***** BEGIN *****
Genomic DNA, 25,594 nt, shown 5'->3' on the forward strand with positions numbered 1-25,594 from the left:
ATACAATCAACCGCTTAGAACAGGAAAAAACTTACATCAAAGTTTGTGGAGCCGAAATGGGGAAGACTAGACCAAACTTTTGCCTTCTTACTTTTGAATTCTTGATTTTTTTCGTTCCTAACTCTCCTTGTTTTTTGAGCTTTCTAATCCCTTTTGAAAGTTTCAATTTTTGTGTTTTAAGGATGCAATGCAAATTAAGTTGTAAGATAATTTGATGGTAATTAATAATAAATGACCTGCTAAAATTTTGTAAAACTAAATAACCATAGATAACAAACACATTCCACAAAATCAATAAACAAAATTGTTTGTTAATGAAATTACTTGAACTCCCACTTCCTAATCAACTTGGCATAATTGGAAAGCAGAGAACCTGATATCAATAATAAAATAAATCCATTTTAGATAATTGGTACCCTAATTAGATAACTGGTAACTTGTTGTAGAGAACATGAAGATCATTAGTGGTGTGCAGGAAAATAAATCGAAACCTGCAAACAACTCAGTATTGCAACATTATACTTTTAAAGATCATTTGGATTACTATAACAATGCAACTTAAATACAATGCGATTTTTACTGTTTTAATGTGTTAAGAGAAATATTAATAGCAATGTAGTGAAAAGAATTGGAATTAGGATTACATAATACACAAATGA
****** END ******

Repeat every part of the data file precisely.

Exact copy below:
Genomic DNA, 25,594 nt, shown 5'->3' on the forward strand with positions numbered 1-25,594 from the left:
ATACAATCAACCGCTTAGAACAGGAAAAAACTTACATCAAAGTTTGTGGAGCCGAAATGGGGAAGACTAGACCAAACTTTTGCCTTCTTACTTTTGAATTCTTGATTTTTTTCGTTCCTAACTCTCCTTGTTTTTTGAGCTTTCTAATCCCTTTTGAAAGTTTCAATTTTTGTGTTTTAAGGATGCAATGCAAATTAAGTTGTAAGATAATTTGATGGTAATTAATAATAAATGACCTGCTAAAATTTTGTAAAACTAAATAACCATAGATAACAAACACATTCCACAAAATCAATAAACAAAATTGTTTGTTAATGAAATTACTTGAACTCCCACTTCCTAATCAACTTGGCATAATTGGAAAGCAGAGAACCTGATATCAATAATAAAATAAATCCATTTTAGATAATTGGTACCCTAATTAGATAACTGGTAACTTGTTGTAGAGAACATGAAGATCATTAGTGGTGTGCAGGAAAATAAATCGAAACCTGCAAACAACTCAGTATTGCAACATTATACTTTTAAAGATCATTTGGATTACTATAACAATGCAACTTAAATACAATGCGATTTTTACTGTTTTAATGTGTTAAGAGAAATATTAATAGCAATGTAGTGAAAAGAATTGGAATTAGGATTACATAATACACAAATGA